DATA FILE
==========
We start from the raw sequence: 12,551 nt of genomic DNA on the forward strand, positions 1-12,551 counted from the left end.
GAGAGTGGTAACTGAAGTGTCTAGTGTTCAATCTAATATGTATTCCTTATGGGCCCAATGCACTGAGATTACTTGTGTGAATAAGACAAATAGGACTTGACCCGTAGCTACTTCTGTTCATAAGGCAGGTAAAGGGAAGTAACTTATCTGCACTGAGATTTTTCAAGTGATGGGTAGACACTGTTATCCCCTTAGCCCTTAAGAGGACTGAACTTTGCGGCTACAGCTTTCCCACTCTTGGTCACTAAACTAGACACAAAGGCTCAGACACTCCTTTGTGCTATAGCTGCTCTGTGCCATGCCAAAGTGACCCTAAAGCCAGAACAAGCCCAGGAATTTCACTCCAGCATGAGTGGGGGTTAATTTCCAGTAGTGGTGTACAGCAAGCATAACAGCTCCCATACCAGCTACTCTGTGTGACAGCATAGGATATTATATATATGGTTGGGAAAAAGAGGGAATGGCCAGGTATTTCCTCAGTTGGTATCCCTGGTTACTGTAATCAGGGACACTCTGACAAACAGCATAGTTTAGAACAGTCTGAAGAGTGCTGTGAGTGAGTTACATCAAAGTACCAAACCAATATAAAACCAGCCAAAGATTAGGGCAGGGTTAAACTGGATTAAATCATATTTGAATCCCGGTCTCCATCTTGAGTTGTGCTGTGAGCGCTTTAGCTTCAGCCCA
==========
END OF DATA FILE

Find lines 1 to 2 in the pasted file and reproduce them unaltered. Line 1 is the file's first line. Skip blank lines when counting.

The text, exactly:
We start from the raw sequence: 12,551 nt of genomic DNA on the forward strand, positions 1-12,551 counted from the left end.
GAGAGTGGTAACTGAAGTGTCTAGTGTTCAATCTAATATGTATTCCTTATGGGCCCAATGCACTGAGATTACTTGTGTGAATAAGACAAATAGGACTTGACCCGTAGCTACTTCTGTTCATAAGGCAGGTAAAGGGAAGTAACTTATCTGCACTGAGATTTTTCAAGTGATGGGTAGACACTGTTATCCCCTTAGCCCTTAAGAGGACTGAACTTTGCGGCTACAGCTTTCCCACTCTTGGTCACTAAACTAGACACAAAGGCTCAGACACTCCTTTGTGCTATAGCTGCTCTGTGCCATGCCAAAGTGACCCTAAAGCCAGAACAAGCCCAGGAATTTCACTCCAGCATGAGTGGGGGTTAATTTCCAGTAGTGGTGTACAGCAAGCATAACAGCTCCCATACCAGCTACTCTGTGTGACAGCATAGGATATTATATATATGGTTGGGAAAAAGAGGGAATGGCCAGGTATTTCCTCAGTTGGTATCCCTGGTTACTGTAATCAGGGACACTCTGACAAACAGCATAGTTTAGAACAGTCTGAAGAGTGCTGTGAGTGAGTTACATCAAAGTACCAAACCAATATAAAACCAGCCAAAGATTAGGGCAGGGTTAAACTGGATTAAATCATATTTGAATCCCGGTCTCCATCTTGAGTTGTGCTGTGAGCGCTTTAGCTTCAGCCCA